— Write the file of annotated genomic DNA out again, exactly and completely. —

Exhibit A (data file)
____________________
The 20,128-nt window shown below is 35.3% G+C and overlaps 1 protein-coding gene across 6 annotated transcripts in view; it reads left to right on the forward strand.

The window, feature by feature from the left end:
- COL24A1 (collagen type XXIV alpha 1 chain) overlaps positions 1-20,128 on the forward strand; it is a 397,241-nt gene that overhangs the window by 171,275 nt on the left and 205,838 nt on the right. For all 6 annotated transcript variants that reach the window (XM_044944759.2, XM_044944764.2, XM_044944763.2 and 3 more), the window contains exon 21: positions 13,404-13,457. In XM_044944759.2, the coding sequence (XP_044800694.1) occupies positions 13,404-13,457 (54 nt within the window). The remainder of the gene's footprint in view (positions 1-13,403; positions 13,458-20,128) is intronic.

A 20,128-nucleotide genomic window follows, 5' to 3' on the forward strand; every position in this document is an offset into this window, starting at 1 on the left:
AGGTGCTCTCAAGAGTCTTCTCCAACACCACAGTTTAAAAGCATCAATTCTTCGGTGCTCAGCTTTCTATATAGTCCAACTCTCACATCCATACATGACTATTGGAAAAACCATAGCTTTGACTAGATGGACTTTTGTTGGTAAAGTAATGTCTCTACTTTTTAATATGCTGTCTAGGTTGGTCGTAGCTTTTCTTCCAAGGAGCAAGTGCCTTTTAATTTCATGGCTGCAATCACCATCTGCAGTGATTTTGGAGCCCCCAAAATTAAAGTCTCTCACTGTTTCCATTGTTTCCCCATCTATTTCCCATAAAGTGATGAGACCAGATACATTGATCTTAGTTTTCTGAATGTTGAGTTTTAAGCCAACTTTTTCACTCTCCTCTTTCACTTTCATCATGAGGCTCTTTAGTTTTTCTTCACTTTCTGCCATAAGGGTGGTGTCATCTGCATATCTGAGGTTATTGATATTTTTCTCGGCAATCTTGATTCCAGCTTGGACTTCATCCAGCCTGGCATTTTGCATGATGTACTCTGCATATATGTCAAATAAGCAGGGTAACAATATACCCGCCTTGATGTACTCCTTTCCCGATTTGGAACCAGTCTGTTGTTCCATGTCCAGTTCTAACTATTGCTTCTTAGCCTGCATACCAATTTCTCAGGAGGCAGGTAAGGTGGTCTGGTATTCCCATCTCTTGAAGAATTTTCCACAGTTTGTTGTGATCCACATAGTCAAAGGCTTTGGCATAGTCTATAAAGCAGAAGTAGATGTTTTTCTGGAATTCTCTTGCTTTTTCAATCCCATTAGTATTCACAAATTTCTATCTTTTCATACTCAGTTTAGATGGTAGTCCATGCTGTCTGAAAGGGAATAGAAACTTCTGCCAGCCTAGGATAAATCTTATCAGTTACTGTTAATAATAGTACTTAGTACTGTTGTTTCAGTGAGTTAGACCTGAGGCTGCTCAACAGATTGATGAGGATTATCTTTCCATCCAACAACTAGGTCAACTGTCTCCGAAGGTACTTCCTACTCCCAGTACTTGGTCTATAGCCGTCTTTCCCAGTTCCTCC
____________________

The 20,128-nt window shown below is 35.3% G+C and overlaps 1 protein-coding gene across 6 annotated transcripts in view; it reads left to right on the forward strand.

The window, feature by feature from the left end:
- COL24A1 (collagen type XXIV alpha 1 chain) overlaps positions 1-20,128 on the forward strand; it is a 397,241-nt gene that overhangs the window by 171,275 nt on the left and 205,838 nt on the right. For all 6 annotated transcript variants that reach the window (XM_044944759.2, XM_044944764.2, XM_044944763.2 and 3 more), the window contains exon 21: positions 13,404-13,457. In XM_044944759.2, the coding sequence (XP_044800694.1) occupies positions 13,404-13,457 (54 nt within the window). The remainder of the gene's footprint in view (positions 1-13,403; positions 13,458-20,128) is intronic.

A 20,128-nucleotide genomic window follows, 5' to 3' on the forward strand; every position in this document is an offset into this window, starting at 1 on the left:
AGGTGCTCTCAAGAGTCTTCTCCAACACCACAGTTTAAAAGCATCAATTCTTCGGTGCTCAGCTTTCTATATAGTCCAACTCTCACATCCATACATGACTATTGGAAAAACCATAGCTTTGACTAGATGGACTTTTGTTGGTAAAGTAATGTCTCTACTTTTTAATATGCTGTCTAGGTTGGTCGTAGCTTTTCTTCCAAGGAGCAAGTGCCTTTTAATTTCATGGCTGCAATCACCATCTGCAGTGATTTTGGAGCCCCCAAAATTAAAGTCTCTCACTGTTTCCATTGTTTCCCCATCTATTTCCCATAAAGTGATGAGACCAGATACATTGATCTTAGTTTTCTGAATGTTGAGTTTTAAGCCAACTTTTTCACTCTCCTCTTTCACTTTCATCATGAGGCTCTTTAGTTTTTCTTCACTTTCTGCCATAAGGGTGGTGTCATCTGCATATCTGAGGTTATTGATATTTTTCTCGGCAATCTTGATTCCAGCTTGGACTTCATCCAGCCTGGCATTTTGCATGATGTACTCTGCATATATGTCAAATAAGCAGGGTAACAATATACCCGCCTTGATGTACTCCTTTCCCGATTTGGAACCAGTCTGTTGTTCCATGTCCAGTTCTAACTATTGCTTCTTAGCCTGCATACCAATTTCTCAGGAGGCAGGTAAGGTGGTCTGGTATTCCCATCTCTTGAAGAATTTTCCACAGTTTGTTGTGATCCACATAGTCAAAGGCTTTGGCATAGTCTATAAAGCAGAAGTAGATGTTTTTCTGGAATTCTCTTGCTTTTTCAATCCCATTAGTATTCACAAATTTCTATCTTTTCATACTCAGTTTAGATGGTAGTCCATGCTGTCTGAAAGGGAATAGAAACTTCTGCCAGCCTAGGATAAATCTTATCAGTTACTGTTAATAATAGTACTTAGTACTGTTGTTTCAGTGAGTTAGACCTGAGGCTGCTCAACAGATTGATGAGGATTATCTTTCCATCCAACAACTAGGTCAACTGTCTCCGAAGGTACTTCCTACTCCCAGTACTTGGTCTATAGCCGTCTTTCCCAGTTCCTCC